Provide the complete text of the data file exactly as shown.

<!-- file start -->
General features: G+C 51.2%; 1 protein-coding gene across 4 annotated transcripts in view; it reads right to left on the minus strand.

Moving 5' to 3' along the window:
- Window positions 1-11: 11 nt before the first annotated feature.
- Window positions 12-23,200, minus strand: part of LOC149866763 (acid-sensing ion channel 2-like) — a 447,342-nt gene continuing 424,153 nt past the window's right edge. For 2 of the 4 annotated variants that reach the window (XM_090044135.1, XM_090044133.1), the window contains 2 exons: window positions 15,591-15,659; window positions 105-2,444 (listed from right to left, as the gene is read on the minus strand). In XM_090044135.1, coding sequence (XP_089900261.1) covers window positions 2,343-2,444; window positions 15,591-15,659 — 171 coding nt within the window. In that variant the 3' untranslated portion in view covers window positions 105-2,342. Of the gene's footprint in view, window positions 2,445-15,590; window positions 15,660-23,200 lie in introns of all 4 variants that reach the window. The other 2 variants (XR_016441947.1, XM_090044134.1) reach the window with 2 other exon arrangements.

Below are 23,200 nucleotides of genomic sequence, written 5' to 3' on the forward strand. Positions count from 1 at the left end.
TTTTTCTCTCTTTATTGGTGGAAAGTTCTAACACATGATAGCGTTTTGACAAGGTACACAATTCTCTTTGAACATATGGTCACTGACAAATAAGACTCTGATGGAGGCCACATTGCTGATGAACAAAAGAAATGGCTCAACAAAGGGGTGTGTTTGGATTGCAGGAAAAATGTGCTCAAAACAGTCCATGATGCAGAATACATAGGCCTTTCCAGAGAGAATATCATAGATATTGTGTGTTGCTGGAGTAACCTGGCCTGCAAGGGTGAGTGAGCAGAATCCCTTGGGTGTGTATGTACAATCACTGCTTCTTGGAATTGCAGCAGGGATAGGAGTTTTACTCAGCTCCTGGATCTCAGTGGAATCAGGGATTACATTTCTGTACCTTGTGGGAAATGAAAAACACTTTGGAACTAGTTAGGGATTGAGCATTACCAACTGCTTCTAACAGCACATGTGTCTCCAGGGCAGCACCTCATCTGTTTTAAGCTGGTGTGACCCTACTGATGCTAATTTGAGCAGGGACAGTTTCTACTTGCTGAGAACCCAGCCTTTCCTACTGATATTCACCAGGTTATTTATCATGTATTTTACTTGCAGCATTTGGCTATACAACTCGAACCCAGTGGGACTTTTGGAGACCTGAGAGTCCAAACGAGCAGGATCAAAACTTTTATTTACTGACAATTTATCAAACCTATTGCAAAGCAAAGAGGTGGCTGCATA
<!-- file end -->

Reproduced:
General features: G+C 51.2%; 1 protein-coding gene across 4 annotated transcripts in view; it reads right to left on the minus strand.

Moving 5' to 3' along the window:
- Window positions 1-11: 11 nt before the first annotated feature.
- Window positions 12-23,200, minus strand: part of LOC149866763 (acid-sensing ion channel 2-like) — a 447,342-nt gene continuing 424,153 nt past the window's right edge. For 2 of the 4 annotated variants that reach the window (XM_090044135.1, XM_090044133.1), the window contains 2 exons: window positions 15,591-15,659; window positions 105-2,444 (listed from right to left, as the gene is read on the minus strand). In XM_090044135.1, coding sequence (XP_089900261.1) covers window positions 2,343-2,444; window positions 15,591-15,659 — 171 coding nt within the window. In that variant the 3' untranslated portion in view covers window positions 105-2,342. Of the gene's footprint in view, window positions 2,445-15,590; window positions 15,660-23,200 lie in introns of all 4 variants that reach the window. The other 2 variants (XR_016441947.1, XM_090044134.1) reach the window with 2 other exon arrangements.

Below are 23,200 nucleotides of genomic sequence, written 5' to 3' on the forward strand. Positions count from 1 at the left end.
TTTTTCTCTCTTTATTGGTGGAAAGTTCTAACACATGATAGCGTTTTGACAAGGTACACAATTCTCTTTGAACATATGGTCACTGACAAATAAGACTCTGATGGAGGCCACATTGCTGATGAACAAAAGAAATGGCTCAACAAAGGGGTGTGTTTGGATTGCAGGAAAAATGTGCTCAAAACAGTCCATGATGCAGAATACATAGGCCTTTCCAGAGAGAATATCATAGATATTGTGTGTTGCTGGAGTAACCTGGCCTGCAAGGGTGAGTGAGCAGAATCCCTTGGGTGTGTATGTACAATCACTGCTTCTTGGAATTGCAGCAGGGATAGGAGTTTTACTCAGCTCCTGGATCTCAGTGGAATCAGGGATTACATTTCTGTACCTTGTGGGAAATGAAAAACACTTTGGAACTAGTTAGGGATTGAGCATTACCAACTGCTTCTAACAGCACATGTGTCTCCAGGGCAGCACCTCATCTGTTTTAAGCTGGTGTGACCCTACTGATGCTAATTTGAGCAGGGACAGTTTCTACTTGCTGAGAACCCAGCCTTTCCTACTGATATTCACCAGGTTATTTATCATGTATTTTACTTGCAGCATTTGGCTATACAACTCGAACCCAGTGGGACTTTTGGAGACCTGAGAGTCCAAACGAGCAGGATCAAAACTTTTATTTACTGACAATTTATCAAACCTATTGCAAAGCAAAGAGGTGGCTGCATA